The state Legislature created new laws to help ensure the integrity of elections and increase access to the ballot. All were enacted at the request of Secretary of State Steve Hobbs.
One measure allows for online voter registration with the last four digits of a Social Security number instead of a driver’s license or state ID number.
Another makes voter registration automatic for people who have proved their citizenship while applying for an enhanced driver’s license or enhanced state ID card.
Still another bill prohibits political campaigns from using false images, videos or audio without a disclosure that the material has been manipulated.
Online voting registration makes sense in a nation that experienced the shutdown of public and private offices and the long-lasting effects of the pandemic. The last four digits of a Social Security number are typically more guarded than a driver’s license or state ID card, thus Senate Bill 5208 is a good use of technology.
For new citizens, SB 5112 will make voting more convenient once the person applies for an enhanced driver’s license or state ID. The change will likely offer some new citizens the first chance to participate in the democratic process.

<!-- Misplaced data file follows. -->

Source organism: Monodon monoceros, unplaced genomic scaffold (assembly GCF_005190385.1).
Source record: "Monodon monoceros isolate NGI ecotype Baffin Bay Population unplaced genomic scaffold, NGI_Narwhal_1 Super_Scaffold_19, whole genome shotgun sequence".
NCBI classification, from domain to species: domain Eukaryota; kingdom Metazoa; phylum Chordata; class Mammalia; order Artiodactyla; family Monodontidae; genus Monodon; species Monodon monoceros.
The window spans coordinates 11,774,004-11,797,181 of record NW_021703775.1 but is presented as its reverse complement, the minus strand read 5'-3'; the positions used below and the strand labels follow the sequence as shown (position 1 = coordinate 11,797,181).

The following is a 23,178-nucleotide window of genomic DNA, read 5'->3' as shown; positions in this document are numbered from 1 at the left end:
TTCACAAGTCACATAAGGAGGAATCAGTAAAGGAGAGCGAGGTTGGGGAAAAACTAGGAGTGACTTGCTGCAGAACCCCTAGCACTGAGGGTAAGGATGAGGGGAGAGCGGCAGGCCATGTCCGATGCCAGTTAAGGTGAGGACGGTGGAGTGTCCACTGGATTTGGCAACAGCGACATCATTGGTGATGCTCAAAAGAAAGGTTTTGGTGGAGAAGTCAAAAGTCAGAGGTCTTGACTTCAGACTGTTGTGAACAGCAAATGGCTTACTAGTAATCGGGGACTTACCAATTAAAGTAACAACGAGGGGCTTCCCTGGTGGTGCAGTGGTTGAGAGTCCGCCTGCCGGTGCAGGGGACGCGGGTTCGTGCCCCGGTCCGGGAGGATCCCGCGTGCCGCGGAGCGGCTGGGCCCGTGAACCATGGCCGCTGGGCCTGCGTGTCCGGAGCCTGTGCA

The bill to regulate the use of manipulated images and audio, SB 5152, is in response to the use of technology that can make it appear as if someone said or did something they actually did not. “Deepfake” campaign material can trick voters into thinking what they see and hear is actually true. California has put limits on its use in campaigns and other states have considered similar measures.
Campaigns in Washington targeted by deepfakes can now go to court to seek an injunction and sue for damages.
All of these changes are reasonable and welcome, and come at time when trust in our voting system has been challenged. These new measures help safeguard voting just in time for this year’s elections and beyond.